With the end of World War II budgets for military expenditures were spiraling down. The exploits of naval aviators were no longer making the headlines as they had for the previous four years. To keep Naval Aviation in the public’s eye Chief Of Naval Operations, Chester W. Nimitz, sent a directive on April 24, 1946 to Admiral Frank Wagner, director of Naval Air Advanced Training Command, authorizing the formation of an Aerobatic demonstration team to display the capabilities of Naval Aviation.

       The team was assigned the name “Blue Lancers” but it never took. In July 1946 the local newspaper even ran a contest to name the team. It took one of the team members seeing an ad in the New Yorker magazine for the “Blue Angel” nightclub for the team to get the name that has stuck for the last sixty years. The first show with the Blue Angels name was on July 19-21, 1946 at Omaha, Nebraska.

       In June of 1946, the team’s first Aerial Demonstration took place at Naval Air Station Jacksonville’s Craig Field. The first shows consisted of three Grumman F6F-5 Hellcats in a simulated dogfight with a North American SNJ taking on the role of a Japanese Zero. Periodically a PB4Y-2 would join the demonstration with the Hellcats providing escort while the SNJ/Zero would attack and would inevitably lead to the SNJ being shot down. In July a fourth Hellcat was added as a spare aircraft and also did a solo routine. On August 25, 1946, a short two months after the team’s formation the Grumman F8F Bearcats replaced the Hellcat.

       The Grumman F8F Bearcat was the last piston-engined fighter developed for the United States Navy. By 1943 the Grumman F6F Hellcat was in full production and Grumman began considering a follow on design for the Hellcat. Reports reaching Grumman attested to the overall excellence of the F6F design, but its low level abilities were a little lower than the Japanese Zeros it was in combat with and while in England during 1943 Grumman’s Chief Test Pilot Bob Hall had flown a captured Focke-Wulf FW-190. Using this information Leroy Grumman personally laid out the specifications for Design 58. The overall design of the new fighter utilized the same low wing stubby design and would use the same Pratt & Whitney R-2800 Double Wasp engine as the Hellcat but the new fighter was to be smaller, lighter and faster than its predecessor. A development contract for two XF8F-1s was awarded on November 27, 1943. The first flight of the prototype taking place 10 months later on August 21, 1944. The Bearcats had a 30% better rate of climb than the Hellcat and was also 50 MPH faster.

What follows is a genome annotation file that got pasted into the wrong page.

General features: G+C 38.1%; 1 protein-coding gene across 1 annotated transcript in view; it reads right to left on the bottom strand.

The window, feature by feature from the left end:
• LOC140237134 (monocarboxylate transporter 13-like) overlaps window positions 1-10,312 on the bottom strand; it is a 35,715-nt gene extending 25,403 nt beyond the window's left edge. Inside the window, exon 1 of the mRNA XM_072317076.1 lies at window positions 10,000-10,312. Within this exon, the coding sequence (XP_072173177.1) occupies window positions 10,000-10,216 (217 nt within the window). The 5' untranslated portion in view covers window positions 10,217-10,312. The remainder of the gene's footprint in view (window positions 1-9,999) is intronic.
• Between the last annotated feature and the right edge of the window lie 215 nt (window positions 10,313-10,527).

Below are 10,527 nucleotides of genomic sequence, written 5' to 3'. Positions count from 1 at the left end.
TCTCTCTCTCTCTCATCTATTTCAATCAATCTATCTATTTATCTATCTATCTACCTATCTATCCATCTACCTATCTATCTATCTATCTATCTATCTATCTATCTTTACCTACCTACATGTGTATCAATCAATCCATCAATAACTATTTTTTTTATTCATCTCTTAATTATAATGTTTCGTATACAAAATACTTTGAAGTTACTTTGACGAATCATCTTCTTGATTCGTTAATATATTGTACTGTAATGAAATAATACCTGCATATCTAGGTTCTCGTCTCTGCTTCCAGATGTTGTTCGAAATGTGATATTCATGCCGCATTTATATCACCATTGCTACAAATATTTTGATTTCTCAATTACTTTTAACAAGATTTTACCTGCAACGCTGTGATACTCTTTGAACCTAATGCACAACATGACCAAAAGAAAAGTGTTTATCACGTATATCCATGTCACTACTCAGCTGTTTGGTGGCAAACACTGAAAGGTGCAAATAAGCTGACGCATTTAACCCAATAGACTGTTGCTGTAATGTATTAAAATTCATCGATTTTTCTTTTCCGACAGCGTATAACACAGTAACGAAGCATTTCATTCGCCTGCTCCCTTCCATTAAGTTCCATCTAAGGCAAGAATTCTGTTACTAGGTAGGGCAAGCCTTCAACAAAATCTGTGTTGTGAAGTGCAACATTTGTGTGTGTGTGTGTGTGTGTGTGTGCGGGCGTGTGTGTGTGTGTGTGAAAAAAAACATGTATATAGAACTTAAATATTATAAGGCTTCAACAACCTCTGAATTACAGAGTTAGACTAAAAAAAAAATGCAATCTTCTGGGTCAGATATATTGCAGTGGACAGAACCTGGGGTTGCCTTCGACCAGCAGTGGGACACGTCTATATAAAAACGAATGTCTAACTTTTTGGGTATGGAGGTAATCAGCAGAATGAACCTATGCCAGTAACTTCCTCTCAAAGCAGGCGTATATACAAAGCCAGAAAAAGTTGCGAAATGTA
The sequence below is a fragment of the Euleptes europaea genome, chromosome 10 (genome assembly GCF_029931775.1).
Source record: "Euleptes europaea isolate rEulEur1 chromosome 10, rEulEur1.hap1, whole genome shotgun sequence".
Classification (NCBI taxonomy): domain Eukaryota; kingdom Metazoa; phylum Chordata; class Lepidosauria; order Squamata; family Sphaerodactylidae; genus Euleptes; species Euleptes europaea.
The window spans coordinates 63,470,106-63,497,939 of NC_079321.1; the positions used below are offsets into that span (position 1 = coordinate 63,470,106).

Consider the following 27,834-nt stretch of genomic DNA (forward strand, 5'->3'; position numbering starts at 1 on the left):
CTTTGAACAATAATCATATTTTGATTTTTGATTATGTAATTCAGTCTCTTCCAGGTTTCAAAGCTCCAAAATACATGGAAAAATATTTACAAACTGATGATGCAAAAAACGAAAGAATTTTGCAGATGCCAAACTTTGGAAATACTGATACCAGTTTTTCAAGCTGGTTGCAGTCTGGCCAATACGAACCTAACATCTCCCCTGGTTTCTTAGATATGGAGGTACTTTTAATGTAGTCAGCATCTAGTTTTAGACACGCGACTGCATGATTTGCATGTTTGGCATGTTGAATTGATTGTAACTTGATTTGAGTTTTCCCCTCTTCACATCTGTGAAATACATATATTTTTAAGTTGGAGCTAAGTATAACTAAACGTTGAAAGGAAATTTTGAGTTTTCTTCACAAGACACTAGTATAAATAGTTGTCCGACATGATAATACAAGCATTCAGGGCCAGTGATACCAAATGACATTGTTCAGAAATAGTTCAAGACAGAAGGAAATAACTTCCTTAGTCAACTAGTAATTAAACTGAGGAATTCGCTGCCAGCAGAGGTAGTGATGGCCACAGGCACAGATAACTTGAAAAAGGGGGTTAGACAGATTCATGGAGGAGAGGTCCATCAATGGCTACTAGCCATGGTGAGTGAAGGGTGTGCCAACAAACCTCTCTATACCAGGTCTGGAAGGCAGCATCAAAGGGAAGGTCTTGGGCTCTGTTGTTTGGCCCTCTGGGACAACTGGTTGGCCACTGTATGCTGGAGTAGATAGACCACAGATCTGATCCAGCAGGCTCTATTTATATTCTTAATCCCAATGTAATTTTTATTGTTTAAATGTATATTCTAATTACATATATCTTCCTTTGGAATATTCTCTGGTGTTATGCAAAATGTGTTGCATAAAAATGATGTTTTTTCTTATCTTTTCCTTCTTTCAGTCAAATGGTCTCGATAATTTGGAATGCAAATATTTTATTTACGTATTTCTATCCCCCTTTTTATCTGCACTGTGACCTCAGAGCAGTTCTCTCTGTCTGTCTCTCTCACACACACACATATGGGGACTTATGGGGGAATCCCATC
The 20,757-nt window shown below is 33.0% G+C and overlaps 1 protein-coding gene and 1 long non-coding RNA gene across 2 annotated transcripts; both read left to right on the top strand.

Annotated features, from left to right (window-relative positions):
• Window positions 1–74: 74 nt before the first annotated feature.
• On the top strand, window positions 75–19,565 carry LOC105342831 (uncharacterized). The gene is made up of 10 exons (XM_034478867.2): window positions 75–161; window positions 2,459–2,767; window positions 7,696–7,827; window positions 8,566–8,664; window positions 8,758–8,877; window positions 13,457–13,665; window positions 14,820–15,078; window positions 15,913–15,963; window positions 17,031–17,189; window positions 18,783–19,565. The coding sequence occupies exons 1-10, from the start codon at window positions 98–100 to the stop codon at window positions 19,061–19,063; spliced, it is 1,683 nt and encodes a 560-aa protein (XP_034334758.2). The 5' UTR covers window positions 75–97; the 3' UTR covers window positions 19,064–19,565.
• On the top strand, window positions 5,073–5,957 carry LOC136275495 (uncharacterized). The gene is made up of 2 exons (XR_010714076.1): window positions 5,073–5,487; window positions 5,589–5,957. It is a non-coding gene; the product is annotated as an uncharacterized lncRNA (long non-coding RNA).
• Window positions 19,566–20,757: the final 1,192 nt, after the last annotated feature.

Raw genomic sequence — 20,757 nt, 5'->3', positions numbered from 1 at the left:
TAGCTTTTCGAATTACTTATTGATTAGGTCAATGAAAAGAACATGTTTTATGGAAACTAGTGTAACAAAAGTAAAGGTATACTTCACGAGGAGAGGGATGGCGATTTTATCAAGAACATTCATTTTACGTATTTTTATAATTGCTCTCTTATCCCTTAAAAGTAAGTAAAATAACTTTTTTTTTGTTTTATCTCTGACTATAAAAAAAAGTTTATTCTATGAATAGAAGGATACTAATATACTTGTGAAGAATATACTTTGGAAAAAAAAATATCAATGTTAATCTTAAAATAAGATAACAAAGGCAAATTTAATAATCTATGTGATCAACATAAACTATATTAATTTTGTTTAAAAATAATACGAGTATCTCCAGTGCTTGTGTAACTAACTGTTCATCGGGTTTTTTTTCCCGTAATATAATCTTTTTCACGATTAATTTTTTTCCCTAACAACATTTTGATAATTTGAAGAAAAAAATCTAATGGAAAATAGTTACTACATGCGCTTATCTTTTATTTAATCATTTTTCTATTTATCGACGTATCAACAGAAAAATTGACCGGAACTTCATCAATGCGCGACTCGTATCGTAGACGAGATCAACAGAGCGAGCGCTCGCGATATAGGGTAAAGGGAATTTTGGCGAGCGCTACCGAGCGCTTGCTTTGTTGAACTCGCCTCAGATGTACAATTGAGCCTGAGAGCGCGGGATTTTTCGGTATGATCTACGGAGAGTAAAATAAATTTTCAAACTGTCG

The 1947 season saw a change in Flight Leaders with Commander Butch Voris being replaced by LCDR Robert Clarke. During this season LCDR Clarke introduced the Diamond Formation which is now the trademark formation of the Ambassadors In Blue.

       The 1949 season saw the transition to the Grumman F9F-2 Panther.

       The Blue Angels paint scheme has changed over the years. The Grumman F6F-5 Hellcats used in their first two months remained in the standard Dark Sea Blue with U.S. Navy in gold paint on the fuselage sides and both wing bottoms, but had no national insignia. When the team transitioned to the F8F Bearcat a special shade of blue was developed, FS15050 known as Blue Angel Blue. The gold lettering was replaced with Insignia Yellow. It is not clear when “Blue Angels” in script appeared on both sides of the cowling.

       The official Blue Angels insignia first appeared on team member uniforms in May 1949 but would not replace the cowling script for some time. It is nearly identical to the current design. In the cloud in the upper right quadrant contains silhouettes of the squadron’s current aircraft. Originally, the aircraft were originally shown heading down and to the right. Over the years, the plane silhouettes have changed along with the squadron's aircraft. The lower left quadrant contains the Chief of Naval Air Training insignia but has occasionally contained only Naval Aviator wings.

       The model was built using Academy Kit # 12201 “F8F-1/2 Bearcat French Air Force” The kit can be built as one of three options. I chose the Blue Angels scheme, which involves choosing the shorter tail and correct cowling for the F8F-1 as well as the appropriate decal.

       Assembly was straight out of the box. I did vary from the kit instructions by leaving the engine assembly off until the model was painted and decaled. Some puttying was required, but very little. A lot of time was spent using Turtle Wax Premium Grade Polishing Compound polishing the assembled fuselage in preparation for the mirror finish required for a Blue Angels aircraft. Several coats of Testors Model Master FS 15050 Blue Angel Blue paints were used for finishing. I allowed several days between coats. Once the depth of paint was achieved I used several coats of Pledge with Future Shine to get the required gloss finish.

       There were decals supplied for six aircraft but to my disappointment all six had the same U.S. Navy Bureau of Aeronautics serial number 94560. 94560 Is listed as a Grumman Hellcat.


       U.S Naval Fighters, Navy/Marine Corps 1922 to 1980s, Lloyd S. Jones., Aero Publishers Inc. ISBN 0-8168-9254-7

       Combat Aircraft of the World, Edited and Compiled by John W.R. Taylor, published by G.P. Putnam’s Sons, SBN 425-03633-2

       National Museum Of Naval Aviation - Grumman F8F Bearcat

       Wikipedia Article on the Grumman F8F Bearcat

       Aircraft - Grumman F8F Bearcat

       Grumman F8F Bearcat on Warbird Alley

       Official Blue Angels Website

       Official Blue Angels History on US Navy Website

       Grumman and the Blue Angels

       Blue Angels History from AerobaticTeams.net

       Blue Angels History on Blufton Today

       Blue Angels Bureau of Aeronautics Numbers

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